Pain de Campagne

by Janice on November 2, 2009


Time is once again rushing by faster than Canadian geese flying south for the winter.  Soon it will be Thanksgiving, and I will be wondering how I managed to age yet another year in what surely must have been the blink of an eye.  The Bread Baker’s Apprentice Challenge is more than halfway over, and bread baking has become an integral part of my life.  I purchase bread flour whenever the bin is half empty, in much the same way I keep stock of the household milk supply.  At least this year, on my birthday, I will be able to point to the photos of the loaves of bread, and say, “This year I learned how to do that.”  With all the intangibles of life (ahem, specifically, it’s nice to have something so solid!

The particular loaf you see above is a Pain de Campagne, in an épi shape.  This dough is known for being made into many beautiful shapes all over France.  It also traditionally has a small bit of rye or whole-wheat flour mixed in with the bread flour.  I used a light rye flour in mine.  The resulting loaf was rather dense, with a very hard crust.  After I’ve made all the breads in the book, I’ll try it again, since I think I baked it too long.  (I so wanted that nice caramel color that I ignored the internal temperature.)  And I am sure that my not-gentle-enough handling of the dough after the first rise is what led to the density.

This is another bread where a large amount of pre-ferment gives the bread a very complex flavor.  But I have to admit, the shaping was the best part.  I had no idea that a simple technique with scissors was all it took to make such a gorgeous loaf.  In fact, it was so much fun that I might find myself trying it again sooner rather than later!  (You can find the recipe here, but I obviously love the whole book!)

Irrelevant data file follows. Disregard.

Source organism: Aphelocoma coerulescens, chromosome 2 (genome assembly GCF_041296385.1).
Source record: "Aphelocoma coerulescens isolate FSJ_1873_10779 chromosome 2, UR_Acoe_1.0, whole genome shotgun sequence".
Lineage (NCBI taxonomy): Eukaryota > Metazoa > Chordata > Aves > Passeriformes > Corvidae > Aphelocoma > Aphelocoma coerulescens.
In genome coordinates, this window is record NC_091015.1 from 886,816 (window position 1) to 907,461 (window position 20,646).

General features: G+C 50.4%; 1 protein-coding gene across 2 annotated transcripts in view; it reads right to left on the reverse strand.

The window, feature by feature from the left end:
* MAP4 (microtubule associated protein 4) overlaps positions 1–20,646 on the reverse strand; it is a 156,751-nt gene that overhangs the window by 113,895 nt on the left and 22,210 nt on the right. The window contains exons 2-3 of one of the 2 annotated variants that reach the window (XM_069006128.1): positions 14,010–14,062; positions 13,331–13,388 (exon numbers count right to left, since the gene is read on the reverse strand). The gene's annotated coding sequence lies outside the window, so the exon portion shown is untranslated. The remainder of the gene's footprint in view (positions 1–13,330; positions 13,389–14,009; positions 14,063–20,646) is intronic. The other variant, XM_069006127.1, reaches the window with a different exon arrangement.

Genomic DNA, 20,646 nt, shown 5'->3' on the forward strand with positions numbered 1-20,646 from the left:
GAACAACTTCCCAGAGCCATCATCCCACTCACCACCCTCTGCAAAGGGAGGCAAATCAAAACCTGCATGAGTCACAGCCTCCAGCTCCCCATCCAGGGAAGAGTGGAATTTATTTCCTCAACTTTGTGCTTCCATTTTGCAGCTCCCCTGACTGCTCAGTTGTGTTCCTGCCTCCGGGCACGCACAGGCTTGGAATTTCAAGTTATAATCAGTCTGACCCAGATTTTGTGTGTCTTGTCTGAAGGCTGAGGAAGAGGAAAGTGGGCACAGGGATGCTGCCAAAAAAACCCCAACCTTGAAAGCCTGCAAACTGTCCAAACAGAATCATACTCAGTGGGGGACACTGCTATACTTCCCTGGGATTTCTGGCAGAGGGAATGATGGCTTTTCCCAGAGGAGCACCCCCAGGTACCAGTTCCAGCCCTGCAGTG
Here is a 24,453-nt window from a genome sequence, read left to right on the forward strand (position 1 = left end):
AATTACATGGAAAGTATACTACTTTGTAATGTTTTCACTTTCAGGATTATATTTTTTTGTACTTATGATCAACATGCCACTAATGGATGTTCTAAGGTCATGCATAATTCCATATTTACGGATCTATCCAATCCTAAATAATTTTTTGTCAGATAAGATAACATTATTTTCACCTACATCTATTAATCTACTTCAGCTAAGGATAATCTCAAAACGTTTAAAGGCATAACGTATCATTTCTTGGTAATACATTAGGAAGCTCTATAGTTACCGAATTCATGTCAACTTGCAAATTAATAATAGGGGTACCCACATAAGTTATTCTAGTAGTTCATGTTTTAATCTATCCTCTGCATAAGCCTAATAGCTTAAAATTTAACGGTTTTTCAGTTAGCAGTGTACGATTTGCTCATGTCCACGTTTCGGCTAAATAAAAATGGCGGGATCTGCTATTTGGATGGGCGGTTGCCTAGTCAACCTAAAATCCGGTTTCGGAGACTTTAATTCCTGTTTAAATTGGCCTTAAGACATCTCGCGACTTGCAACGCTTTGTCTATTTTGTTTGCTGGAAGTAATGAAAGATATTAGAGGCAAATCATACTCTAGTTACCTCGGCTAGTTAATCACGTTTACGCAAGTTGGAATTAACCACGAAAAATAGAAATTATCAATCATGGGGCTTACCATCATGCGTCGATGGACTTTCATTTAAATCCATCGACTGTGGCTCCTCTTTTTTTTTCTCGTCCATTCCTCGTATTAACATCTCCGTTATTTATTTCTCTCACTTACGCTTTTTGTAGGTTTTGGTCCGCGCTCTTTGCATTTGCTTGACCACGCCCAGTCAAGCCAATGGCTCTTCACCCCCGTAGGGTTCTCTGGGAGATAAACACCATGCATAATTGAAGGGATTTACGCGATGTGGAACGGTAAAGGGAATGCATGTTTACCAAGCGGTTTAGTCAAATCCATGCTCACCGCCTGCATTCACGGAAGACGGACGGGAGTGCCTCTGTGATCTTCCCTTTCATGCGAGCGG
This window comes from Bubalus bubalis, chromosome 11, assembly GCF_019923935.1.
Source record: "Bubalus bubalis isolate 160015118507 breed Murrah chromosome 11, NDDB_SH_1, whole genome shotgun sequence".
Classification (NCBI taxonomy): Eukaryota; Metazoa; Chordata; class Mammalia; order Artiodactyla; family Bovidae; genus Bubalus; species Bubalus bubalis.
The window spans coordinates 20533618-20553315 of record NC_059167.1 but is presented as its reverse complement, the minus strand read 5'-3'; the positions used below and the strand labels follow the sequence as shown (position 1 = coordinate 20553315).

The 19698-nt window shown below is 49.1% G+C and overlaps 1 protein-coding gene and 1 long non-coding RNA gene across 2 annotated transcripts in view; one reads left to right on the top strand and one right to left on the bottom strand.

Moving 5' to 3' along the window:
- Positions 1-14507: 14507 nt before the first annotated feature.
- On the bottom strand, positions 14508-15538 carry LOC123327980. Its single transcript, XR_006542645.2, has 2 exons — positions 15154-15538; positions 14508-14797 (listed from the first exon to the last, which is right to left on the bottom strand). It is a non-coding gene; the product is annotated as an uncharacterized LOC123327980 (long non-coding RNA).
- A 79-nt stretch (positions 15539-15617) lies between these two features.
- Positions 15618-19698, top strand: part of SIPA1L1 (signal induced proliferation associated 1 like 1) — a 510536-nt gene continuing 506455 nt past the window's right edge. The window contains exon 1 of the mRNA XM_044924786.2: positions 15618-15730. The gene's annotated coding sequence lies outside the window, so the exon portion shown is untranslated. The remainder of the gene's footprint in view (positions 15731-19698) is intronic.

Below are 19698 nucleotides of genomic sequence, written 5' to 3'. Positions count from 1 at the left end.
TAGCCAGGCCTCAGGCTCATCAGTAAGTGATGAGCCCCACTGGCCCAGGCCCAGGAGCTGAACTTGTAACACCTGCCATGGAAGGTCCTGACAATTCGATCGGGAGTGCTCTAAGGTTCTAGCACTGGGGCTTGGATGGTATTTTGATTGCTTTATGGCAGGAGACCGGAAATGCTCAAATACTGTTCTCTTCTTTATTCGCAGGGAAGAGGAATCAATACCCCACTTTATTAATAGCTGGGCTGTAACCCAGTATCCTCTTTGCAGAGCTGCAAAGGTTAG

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Bread Baker’s Apprentice Challenge: Pain de Campagne — Pinch My Salt
June 15, 2010 at 2:52 am

{ 7 comments… read them below or add one }

mags November 2, 2009 at 7:36 pm

What a beautiful epi Janice! (wasn’t it fun snipping it?)

And happy birthday!

Cindy November 3, 2009 at 6:25 am

Wow, I’m very impressed with your scissor skills. I had the opposite problem to you. My bread registered done with the instant read thermometer well before it was golden brown. I took it out but felt let down that I didn’t achieve that amazing golden hue on the crust.

Janice November 3, 2009 at 8:34 am

Yes, Mags. I have no idea why using scissors on a sturdy dough like this is so much fun, but it definitely was! Maybe it’s that after all that slicing and scoring with a sharp knife, which sometimes tears the dough, the scissors made such a satisfyingly clean, crisp cut?

And thanks for the Happy Birthday!

Janice November 3, 2009 at 8:39 am

Cindy, I think we actually did have the same problem, we just did different things about it! I left mine in the oven long after the inside temp said it was done. I got the golden crust, but the bread was dry and hard. So it looked good, but wasn’t my favorite thing to eat.

Twitter: misterrios
November 6, 2009 at 4:55 am

Twitter: @misterrios

Amazing epi! It’s probably the best one I’ve ever seen, actually. The few number of cuts sort of lends it this magnificent simplicity. I can’t really describe it actually.

My bread was also a little dense, but it was incredibly crusty, so I could forgive it.

Janice November 6, 2009 at 8:34 am

Thank you, Daniel, what a huge compliment!

Twitter: ap269
January 5, 2010 at 1:35 pm

Twitter: @ap269

Wonderful épi. Mine turned out a little weird – I think because I made the cuts before the proofing instead of after. Yours looks GREAT!

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